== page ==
Saving threatened habitats worldwide

Gaur

Gaur, Indian bison

Gaur

Class: Mammalia

Order: Cetartiodactyla

Family: Bovidae

Scientific Name: Bos gaurus

IUCN Red List status: Vulnerable


Protected by the following WLT project/s

Indian Elephant Corridors Appeal


Species Range (IUCN)

World map

Description

Gaur, or Indian Bison, are a close wild relative of domestic cattle. This powerful animal was the inspiration for the Krating Daeng (Thai for Gaur) energy drink, with a logo of two charging bulls in front of a setting sun, which was the origin for the branding of the world’s bestselling energy drink, Red Bull. They are strong and mightily built, with a high grey ridge on their forehead between their horns, which are carried by both sexes and curve upwards from the sides of the head.

Behaviour

Gaur herds vary in size throughout the year. At the start of the year they can be found in small groups of 8-11 females with one bull, and as the year progresses more bulls may join the herd for mating, with certain males moving from herd to herd. During the mating season the bellow of males can be heard over 1.6 kilometres away. In May and June these males move away from the breeding herds to wander alone or form bachelor groups. Females give birth to a single calf, usually between December and June.

Asian Leopards and packs of Dhole will occasionally attack unattended calves or unhealthy individuals but their main predators are the Bengal Tiger and Saltwater Crocodiles, which are able to bring down adults. However, as females are usually found in herds and the solitary males are of such formidable size, Gaur have few natural enemies besides humans.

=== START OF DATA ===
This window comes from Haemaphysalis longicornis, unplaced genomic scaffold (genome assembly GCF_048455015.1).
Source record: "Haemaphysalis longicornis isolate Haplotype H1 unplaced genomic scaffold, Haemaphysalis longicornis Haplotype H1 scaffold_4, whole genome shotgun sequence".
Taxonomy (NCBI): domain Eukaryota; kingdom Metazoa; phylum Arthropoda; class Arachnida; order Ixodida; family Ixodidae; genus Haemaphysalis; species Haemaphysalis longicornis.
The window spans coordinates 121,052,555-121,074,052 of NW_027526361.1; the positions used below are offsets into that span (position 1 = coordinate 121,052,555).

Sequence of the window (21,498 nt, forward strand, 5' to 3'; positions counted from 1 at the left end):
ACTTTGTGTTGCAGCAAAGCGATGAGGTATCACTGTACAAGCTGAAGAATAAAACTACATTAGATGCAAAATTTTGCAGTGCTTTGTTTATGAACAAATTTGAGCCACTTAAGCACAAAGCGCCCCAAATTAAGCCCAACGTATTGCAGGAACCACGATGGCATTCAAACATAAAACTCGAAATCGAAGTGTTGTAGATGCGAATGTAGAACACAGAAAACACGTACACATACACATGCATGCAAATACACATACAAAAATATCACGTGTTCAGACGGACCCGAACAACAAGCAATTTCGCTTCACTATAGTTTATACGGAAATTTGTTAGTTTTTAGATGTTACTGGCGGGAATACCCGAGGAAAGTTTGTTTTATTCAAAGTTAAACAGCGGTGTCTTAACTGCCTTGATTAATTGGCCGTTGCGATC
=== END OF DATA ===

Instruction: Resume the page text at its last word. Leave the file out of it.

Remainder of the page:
Red Bull logo
Gaur was the inspiration for the charging bull logo of the world's bestselling energy drink, Red Bull.

Habitat

Gaur prefer to live in areas with glades and quite open terrain, with low-lying regions comprising of the best habitat, which is characterised by undisturbed tracts of forest, water availability and abundance of forage in the form of coarse grasses, shrubs and trees.

Threats and Conservation

Gaur is hunted for food, medicinal products and for their horns. They have been listed as threatened by the IUCN Red List since 1986 as their population has declined over 70 per cent in some parts of their range. They are legally protected in all range states and samples of their genetic material have been preserved cryogenically to preserve their genetic integrity. 

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